Games 1 and 2 of the ALDS before the impatient if not downright boorish home Yankee fans.  


I am drawn by nature to underdog teams with the most hunger and the most to prove. Take a player like Phillies second baseman (once shortstop) Jean Segura, the position player who had appeared in the most MLB games without appearing in the post-season.  


The Phillies can dethrone the Braves later today but that is hardly a gimme.  Even if they lose today, I predict they won't go down easily in a game 5 at Atlanta.  


The Mariners hadn't been in a playoff since 2001 when winners of 116 games, Seattle bowed to the

Yankees in the ALCS.  They lost two close games in Houston and before a packed house at home today,

I think the can handle the battle-tested Astros.  I kinda doubt they can do it twice, but that's why they

play the games, to find out who's best.


I still want Houston's Dusty Baker to earn his first World Series win as a manager, but I don't want underdogs ever to be embarrassed. The Padres have a chance tonight to exorcise the dominance of their haughty big brothers of the North, the LA Dodgers.


Behind proud local boy Joe Musgrove, they may have the pitcher to lead the way. Whatever happens,

like the upstart Phillies, the Padres should make a winner-takes-all Game 5 very competitive. 


Before I close, here are a couple of more TCM tips for the next week or so.


Tues Oct 18 back-to-back early 1940s Hollywood anti-Nazi films.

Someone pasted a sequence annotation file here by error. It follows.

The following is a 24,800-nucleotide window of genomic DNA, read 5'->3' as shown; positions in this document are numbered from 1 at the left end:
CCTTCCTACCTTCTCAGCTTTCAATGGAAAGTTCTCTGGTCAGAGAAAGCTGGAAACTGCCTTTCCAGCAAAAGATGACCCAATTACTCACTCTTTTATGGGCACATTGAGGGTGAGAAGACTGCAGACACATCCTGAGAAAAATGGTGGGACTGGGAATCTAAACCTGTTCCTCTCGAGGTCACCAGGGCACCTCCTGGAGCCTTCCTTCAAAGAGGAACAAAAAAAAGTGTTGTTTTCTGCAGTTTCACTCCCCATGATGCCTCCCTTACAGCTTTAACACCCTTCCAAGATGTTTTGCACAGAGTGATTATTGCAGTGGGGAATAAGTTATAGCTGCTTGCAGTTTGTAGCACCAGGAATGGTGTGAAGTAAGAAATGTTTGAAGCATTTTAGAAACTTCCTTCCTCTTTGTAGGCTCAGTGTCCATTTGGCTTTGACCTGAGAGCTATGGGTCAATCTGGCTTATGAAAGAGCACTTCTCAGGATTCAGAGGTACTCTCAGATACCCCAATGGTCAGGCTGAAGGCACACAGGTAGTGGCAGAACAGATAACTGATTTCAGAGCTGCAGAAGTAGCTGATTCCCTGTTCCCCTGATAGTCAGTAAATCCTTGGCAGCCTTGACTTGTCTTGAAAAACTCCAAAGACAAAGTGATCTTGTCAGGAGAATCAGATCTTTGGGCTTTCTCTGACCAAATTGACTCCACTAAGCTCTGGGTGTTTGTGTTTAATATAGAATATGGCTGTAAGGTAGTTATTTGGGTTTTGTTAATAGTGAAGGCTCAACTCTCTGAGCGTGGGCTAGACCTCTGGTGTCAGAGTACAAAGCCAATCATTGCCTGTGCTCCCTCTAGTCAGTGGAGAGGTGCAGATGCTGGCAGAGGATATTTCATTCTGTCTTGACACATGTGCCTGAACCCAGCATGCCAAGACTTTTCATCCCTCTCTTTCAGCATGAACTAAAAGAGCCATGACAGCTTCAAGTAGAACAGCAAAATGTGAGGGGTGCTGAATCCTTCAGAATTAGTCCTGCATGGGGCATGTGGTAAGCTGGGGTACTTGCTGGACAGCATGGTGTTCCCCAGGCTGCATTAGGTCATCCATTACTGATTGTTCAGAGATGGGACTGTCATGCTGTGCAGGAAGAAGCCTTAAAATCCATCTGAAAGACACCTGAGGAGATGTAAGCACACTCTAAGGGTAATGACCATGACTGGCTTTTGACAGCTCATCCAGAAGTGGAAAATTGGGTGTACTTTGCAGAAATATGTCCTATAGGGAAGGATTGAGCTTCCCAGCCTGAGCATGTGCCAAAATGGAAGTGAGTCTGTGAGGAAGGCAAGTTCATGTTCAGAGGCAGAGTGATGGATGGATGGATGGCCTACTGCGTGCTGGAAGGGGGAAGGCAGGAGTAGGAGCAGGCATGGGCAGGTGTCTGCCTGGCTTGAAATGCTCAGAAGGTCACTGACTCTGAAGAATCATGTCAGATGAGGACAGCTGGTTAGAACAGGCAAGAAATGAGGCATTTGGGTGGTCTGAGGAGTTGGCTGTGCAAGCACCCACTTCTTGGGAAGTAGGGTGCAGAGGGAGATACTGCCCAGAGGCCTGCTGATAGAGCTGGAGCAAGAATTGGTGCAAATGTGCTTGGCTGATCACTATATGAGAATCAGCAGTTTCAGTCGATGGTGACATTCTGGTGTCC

4p "The Mortal Storm" with James Stewart and Margaret Sullavan.  My most vivid memory of this one is

watching CBS TV's "The Early Show" before dinner and Dan Dailey - years before he played Dizzy Dean

in the utterly forgettable "Pride of St. Louis" appears as a Nazi bookburner sitting afire Heinrich Heine.


6p "So Ends The Night" written by Erich Maria Remarque who shot to fame with the book

and later movie "All Quiet on the Western Front". The haunting Ms. Sullavan appears in this one, too.

This is Hollywood after all, but on my first viewing I thought two Gentiles, Sullavan and Glenn Ford, gave creditable performances as aspiring Jews escaping from eastern Europe. Also with Fredric March.


BTW I highly recommend Scott Eyman's, "Hank and Jim" (Simon and Schuster, 2017).  Subtitled

accurately "The Fifty-Year Friendship of Henry Fonda and James Stewart."  Fonda was briefly married

to Sullavan and  Stewart held life-long affection for her (as seen in the original "Shop Around The Corner").  In an adversarial age like ours, their friendship despite political disagreements is good

to know about and learn from.


Tues Oct 20 630p documentary on film director Val Lewton

8p "Salt of the Earth" 1954, about an union organizing effort in Mexico directed by Herbert Biberman            

10p "A King in New York" Charlie Chaplin's 1957 return to the screen in USA


Fri Oct 21 930A "College Coach" (1933) In a rarity, pre-Noir Dick Powell morphs into fiery football coach

         6p "Knute Rockne" (1940) Pat O'Brien in title role, Ronald Reagan as the Gipper 


That's all for now - always remember:  Take it easy but take it, and especially these days:

Stay positive, test negative. 

Be the first to comment